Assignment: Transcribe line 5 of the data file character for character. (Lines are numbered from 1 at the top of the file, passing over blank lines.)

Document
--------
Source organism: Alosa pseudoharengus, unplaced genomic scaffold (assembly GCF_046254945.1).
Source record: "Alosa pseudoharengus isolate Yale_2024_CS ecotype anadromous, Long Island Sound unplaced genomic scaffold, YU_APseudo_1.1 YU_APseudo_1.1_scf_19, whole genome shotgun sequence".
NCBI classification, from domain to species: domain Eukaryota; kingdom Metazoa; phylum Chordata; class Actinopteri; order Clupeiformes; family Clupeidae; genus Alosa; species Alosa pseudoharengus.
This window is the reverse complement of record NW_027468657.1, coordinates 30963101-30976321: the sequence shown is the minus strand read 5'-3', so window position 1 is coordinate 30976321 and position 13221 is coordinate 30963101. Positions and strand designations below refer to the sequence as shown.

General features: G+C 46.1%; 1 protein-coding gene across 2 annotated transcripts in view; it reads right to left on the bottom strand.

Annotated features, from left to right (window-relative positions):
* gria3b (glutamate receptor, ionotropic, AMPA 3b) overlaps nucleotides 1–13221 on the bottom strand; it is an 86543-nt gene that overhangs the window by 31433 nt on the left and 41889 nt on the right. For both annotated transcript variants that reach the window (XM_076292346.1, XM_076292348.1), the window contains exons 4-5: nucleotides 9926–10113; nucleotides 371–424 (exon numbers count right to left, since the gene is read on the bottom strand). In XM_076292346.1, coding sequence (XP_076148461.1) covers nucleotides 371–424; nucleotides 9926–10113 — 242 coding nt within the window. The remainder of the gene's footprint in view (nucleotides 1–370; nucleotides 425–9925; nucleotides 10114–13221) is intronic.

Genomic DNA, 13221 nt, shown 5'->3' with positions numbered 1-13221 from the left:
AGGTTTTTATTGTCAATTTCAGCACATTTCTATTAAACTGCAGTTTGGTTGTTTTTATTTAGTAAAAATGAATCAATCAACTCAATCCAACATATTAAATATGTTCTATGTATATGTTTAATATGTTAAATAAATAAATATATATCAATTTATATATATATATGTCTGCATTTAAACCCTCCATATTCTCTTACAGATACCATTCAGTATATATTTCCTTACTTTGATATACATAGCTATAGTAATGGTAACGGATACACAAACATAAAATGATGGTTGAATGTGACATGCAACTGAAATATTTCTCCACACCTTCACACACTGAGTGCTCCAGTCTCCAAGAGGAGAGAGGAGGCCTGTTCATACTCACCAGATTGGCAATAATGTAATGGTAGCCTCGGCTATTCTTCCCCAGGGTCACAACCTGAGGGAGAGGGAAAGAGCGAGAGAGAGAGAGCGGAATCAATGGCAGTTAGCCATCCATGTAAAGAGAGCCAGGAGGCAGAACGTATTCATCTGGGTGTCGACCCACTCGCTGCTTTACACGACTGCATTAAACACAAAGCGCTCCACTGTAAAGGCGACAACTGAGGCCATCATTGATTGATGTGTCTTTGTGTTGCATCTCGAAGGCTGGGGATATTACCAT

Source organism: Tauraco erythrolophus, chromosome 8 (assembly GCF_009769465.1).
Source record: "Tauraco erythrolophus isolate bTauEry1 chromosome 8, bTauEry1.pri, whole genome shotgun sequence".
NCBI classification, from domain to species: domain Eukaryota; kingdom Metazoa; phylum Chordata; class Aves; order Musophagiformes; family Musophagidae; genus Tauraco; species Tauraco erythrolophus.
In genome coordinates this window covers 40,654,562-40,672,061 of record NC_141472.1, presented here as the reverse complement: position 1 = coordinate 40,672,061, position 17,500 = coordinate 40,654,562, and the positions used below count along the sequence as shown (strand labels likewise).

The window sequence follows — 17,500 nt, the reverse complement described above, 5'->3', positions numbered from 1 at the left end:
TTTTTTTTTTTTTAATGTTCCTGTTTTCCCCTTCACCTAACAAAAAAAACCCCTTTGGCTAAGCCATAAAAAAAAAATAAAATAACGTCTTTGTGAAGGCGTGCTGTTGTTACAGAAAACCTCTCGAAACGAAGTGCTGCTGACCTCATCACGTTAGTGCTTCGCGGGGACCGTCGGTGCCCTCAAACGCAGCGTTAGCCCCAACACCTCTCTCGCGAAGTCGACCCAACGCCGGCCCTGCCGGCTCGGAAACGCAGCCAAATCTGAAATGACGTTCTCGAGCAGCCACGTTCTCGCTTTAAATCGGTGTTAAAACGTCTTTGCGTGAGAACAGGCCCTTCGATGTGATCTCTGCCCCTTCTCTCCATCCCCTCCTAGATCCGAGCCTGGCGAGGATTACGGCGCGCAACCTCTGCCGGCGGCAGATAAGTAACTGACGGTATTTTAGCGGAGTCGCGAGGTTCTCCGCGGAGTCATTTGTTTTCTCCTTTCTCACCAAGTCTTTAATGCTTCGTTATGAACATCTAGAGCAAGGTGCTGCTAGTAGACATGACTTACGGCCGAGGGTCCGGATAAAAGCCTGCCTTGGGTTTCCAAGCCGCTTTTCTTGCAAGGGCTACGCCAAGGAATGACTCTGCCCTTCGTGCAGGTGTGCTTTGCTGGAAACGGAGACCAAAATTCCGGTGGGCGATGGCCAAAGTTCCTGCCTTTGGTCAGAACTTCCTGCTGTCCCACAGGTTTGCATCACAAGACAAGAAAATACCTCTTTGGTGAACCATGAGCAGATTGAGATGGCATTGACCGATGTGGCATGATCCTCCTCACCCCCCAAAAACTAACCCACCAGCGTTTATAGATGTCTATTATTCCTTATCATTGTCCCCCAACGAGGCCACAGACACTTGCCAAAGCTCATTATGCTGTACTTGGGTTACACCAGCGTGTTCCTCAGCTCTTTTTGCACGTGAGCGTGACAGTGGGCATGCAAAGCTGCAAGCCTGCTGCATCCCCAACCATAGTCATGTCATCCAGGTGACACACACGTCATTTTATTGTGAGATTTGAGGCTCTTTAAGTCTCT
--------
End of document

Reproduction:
General features: G+C 46.1%; 1 protein-coding gene across 2 annotated transcripts in view; it reads right to left on the bottom strand.